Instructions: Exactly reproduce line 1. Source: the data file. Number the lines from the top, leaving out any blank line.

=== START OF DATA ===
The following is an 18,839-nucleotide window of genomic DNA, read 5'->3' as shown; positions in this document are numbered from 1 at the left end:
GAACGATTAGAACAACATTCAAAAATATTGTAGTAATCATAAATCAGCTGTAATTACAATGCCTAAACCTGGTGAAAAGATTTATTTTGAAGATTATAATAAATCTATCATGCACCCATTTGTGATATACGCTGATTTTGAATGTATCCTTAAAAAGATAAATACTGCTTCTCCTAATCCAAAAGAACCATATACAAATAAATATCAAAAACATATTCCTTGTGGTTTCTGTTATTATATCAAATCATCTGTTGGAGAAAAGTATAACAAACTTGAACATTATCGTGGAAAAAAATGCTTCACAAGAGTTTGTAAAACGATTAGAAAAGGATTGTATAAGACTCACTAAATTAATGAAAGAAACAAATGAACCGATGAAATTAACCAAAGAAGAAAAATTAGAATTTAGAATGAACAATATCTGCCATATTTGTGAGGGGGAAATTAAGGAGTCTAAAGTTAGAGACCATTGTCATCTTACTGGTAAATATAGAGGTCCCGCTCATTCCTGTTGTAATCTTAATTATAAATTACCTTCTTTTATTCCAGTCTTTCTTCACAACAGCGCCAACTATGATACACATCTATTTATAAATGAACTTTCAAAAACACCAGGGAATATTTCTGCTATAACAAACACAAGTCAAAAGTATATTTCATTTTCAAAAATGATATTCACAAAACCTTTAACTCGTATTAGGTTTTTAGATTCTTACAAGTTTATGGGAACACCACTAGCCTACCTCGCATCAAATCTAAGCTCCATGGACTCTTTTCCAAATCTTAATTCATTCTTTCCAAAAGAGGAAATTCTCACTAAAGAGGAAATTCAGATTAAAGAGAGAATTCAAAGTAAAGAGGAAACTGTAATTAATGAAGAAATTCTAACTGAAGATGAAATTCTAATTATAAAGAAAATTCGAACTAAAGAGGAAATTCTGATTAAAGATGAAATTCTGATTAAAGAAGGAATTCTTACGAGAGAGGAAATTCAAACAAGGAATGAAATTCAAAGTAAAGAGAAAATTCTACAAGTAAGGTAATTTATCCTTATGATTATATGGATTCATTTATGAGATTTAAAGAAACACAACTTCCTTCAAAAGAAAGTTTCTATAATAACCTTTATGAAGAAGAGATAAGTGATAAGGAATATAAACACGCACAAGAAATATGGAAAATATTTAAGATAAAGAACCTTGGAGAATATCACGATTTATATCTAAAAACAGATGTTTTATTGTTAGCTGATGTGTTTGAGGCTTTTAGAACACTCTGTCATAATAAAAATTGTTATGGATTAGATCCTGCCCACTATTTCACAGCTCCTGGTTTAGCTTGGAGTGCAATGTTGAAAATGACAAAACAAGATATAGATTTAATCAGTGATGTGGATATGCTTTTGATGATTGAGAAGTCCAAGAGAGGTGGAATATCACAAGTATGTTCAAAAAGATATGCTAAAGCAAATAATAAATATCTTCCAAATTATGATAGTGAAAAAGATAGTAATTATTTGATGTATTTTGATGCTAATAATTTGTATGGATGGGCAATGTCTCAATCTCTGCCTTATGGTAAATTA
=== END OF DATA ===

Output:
The following is an 18,839-nucleotide window of genomic DNA, read 5'->3' as shown; positions in this document are numbered from 1 at the left end: